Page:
You seem to be hung up on the proposition that all bodies have a zero net force on them which is simply not true in general; only those bodies moving at constant speed in a straight line and not being accelerated have zero net force on them. By that definition the body moving in a circular path has dV/dt ( V is a vector velocity) which not zero so by that definition it must have a net force acting on it. However, D'Alembert made the brilliant observation, as I pointed out previously) that you can fictitiously make the dynamic case a static one.
    I think you have a curious interest and should get your hands on a physics text that explains Newton's principles.

  9. #9
    Administrator Kelly Bramble's Avatar
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    gsalih,

    I think is healthy and eductational to challenge fundamental laws of physics. Though, in many cases where a fundamental law is well tested, one might spend more effort proving the laws of physics to be correct.

    Interesting discussion.

  10. #10
    I will be the first to admit that i have always been confused by centripetal/centrifugal forces. But how would you explain the force that is experienced by the can trying to push it away from its circular path.

  11. #11
    Technical Fellow jboggs's Avatar
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    The "force" (if you want to call it that) pushing the can away from its circular path is its own momentum. Mass will always travel in a straight line (not a circular one) unless acted upon by an outside force. The straight path is the natural one. A circular path can only be obtained by the continuous application of an unbalanced force. A circular path is really just a the natural result of a force pushing a mass in a direction perpendicular to the direction of its momentum. As the direction of its momentum continuously changes, so does the direction of the applied force.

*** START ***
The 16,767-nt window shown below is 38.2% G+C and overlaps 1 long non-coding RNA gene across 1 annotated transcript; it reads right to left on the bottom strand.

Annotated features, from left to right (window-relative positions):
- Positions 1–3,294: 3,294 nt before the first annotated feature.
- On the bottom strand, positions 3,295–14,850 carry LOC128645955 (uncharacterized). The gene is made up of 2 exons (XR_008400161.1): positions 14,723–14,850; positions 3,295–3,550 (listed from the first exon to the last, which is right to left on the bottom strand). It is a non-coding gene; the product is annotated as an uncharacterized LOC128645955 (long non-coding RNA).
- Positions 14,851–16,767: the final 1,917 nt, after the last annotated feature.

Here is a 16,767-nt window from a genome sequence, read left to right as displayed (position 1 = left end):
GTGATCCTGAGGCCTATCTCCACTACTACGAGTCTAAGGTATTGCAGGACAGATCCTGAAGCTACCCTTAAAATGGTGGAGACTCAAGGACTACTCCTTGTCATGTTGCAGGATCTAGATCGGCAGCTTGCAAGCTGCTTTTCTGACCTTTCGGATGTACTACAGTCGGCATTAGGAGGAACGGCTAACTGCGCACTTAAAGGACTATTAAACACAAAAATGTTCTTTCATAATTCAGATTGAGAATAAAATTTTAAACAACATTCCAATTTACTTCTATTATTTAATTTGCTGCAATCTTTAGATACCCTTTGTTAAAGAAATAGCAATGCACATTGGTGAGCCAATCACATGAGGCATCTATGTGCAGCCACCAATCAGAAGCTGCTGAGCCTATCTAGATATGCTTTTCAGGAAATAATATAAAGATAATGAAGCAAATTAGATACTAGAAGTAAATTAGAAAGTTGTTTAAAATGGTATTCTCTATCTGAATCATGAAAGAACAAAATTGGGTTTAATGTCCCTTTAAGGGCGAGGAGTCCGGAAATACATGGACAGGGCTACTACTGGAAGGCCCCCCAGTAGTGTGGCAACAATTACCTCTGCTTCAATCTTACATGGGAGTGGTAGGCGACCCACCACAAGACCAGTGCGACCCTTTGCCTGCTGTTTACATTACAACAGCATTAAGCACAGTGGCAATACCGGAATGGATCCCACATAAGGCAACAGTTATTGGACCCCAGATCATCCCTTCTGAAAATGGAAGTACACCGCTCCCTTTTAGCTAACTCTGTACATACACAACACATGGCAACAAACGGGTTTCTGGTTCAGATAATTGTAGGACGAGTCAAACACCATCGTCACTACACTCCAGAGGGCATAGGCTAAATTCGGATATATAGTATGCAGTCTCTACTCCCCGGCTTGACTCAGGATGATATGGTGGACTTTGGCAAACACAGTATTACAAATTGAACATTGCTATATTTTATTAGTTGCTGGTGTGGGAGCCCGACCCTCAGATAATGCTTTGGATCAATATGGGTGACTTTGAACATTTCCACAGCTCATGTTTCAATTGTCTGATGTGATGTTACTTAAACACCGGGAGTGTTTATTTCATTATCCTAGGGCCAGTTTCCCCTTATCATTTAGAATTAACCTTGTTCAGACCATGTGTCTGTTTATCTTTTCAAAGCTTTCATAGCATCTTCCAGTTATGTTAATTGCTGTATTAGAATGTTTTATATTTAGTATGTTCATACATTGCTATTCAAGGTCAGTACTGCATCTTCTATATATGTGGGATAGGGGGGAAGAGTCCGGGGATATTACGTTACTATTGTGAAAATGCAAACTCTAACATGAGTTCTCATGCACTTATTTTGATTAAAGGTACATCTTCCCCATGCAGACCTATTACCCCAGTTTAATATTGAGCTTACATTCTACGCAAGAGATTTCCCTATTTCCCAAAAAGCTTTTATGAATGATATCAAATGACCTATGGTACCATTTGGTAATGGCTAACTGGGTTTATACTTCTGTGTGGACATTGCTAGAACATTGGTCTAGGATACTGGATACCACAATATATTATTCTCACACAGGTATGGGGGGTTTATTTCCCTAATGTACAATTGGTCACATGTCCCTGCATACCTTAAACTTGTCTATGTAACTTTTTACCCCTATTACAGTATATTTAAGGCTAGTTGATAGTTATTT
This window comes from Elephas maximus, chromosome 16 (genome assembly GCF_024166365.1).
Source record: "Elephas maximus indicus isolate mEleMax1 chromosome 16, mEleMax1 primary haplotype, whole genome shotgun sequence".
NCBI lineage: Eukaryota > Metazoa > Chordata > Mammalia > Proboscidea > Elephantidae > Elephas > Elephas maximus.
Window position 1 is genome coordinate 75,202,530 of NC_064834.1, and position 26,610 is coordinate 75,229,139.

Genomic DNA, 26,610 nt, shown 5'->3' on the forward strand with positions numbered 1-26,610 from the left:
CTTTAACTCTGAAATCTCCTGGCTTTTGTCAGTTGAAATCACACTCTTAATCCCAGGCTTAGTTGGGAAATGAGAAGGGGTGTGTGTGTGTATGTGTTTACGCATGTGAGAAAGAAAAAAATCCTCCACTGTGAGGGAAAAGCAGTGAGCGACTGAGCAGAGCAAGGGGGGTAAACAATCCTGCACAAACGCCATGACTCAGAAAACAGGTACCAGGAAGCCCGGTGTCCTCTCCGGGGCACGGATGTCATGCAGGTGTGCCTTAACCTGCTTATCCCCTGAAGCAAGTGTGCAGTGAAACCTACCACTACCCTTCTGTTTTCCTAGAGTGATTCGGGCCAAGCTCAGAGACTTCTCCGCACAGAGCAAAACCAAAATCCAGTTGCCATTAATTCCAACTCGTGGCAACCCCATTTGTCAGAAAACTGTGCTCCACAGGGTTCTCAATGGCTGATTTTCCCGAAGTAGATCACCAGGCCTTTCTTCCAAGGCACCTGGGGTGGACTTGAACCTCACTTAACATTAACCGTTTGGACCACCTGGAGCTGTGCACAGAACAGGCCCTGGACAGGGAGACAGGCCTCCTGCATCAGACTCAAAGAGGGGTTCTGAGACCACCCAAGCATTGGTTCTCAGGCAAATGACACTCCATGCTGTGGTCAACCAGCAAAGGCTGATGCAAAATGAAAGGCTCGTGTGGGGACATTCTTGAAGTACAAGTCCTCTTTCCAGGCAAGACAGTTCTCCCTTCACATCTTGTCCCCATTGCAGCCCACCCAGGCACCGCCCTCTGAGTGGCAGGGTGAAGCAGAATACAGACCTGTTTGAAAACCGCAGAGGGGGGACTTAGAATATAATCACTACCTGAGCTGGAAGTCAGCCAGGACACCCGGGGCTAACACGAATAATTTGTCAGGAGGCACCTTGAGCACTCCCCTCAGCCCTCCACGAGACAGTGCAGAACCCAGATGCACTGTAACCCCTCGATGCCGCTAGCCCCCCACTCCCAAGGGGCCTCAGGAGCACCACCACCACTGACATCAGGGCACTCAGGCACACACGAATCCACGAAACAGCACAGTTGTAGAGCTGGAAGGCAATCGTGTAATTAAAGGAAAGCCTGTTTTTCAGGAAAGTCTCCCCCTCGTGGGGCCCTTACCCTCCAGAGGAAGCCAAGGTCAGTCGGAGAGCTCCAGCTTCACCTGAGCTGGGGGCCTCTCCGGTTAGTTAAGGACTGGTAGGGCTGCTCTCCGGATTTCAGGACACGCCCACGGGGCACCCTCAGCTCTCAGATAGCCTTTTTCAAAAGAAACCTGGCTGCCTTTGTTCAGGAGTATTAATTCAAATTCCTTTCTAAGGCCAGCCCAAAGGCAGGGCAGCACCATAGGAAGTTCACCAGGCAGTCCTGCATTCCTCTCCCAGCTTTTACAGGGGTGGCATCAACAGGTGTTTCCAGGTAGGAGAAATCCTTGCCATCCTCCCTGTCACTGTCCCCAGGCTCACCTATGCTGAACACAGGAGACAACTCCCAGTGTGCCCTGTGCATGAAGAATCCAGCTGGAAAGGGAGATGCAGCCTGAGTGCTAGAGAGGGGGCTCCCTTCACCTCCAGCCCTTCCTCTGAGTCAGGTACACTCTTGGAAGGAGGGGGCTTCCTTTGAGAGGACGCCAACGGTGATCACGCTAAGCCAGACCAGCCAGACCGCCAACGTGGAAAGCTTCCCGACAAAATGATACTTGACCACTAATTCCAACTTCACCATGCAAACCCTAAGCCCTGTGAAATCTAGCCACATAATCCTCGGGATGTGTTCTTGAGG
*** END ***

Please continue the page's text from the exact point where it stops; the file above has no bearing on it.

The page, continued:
If you tie a string to a stationary can and pull it along in a straight path, the can will feel a force in that direction and accelerate. You will feel a force in the opposite direction. Both forces are the result of accelarating that can. If that can happened to be moving in a direction perpendicular to the string when you applied the force, it will accelerate toward the string. The result is a "circular" path. There is no force pulling it in the opposite direction.

  12. #12
    Project Engineer CCR5600Design's Avatar
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    Gettin' my learn on...

    Carry on.


    Ron

  13. #13
    It is a force, isnt it as anything moving in a circle is constantly accelerating anf F = ma

  14. #14
    Technical Fellow jboggs's Avatar
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    Your question was "would you explain the force that is experienced by the can trying to push it away from its circular path?"
    Not "would you explain the force that is experienced by the can keeping it on its circular path

  15. #15
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    "But how would you explain the force that is experienced by the can trying to push it away from its circular path. "

    What "force".; the only force on that can as it moves in a circular path is the tension in the string which pulls on the mass accelerating it towards the center, period. Do you see another?

    I am done with this thread and hope that you will get educated in dynamics as I suggested.
    Going on these forums will only confuse you more since some answers you get may not be accurate and some just not helpful.

  16. #16
    Yes, i see the inertial force due to inertia of the can but because it is not external force you may call it fictitious, false or does not exist.

  17. #17
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    I surrender!!!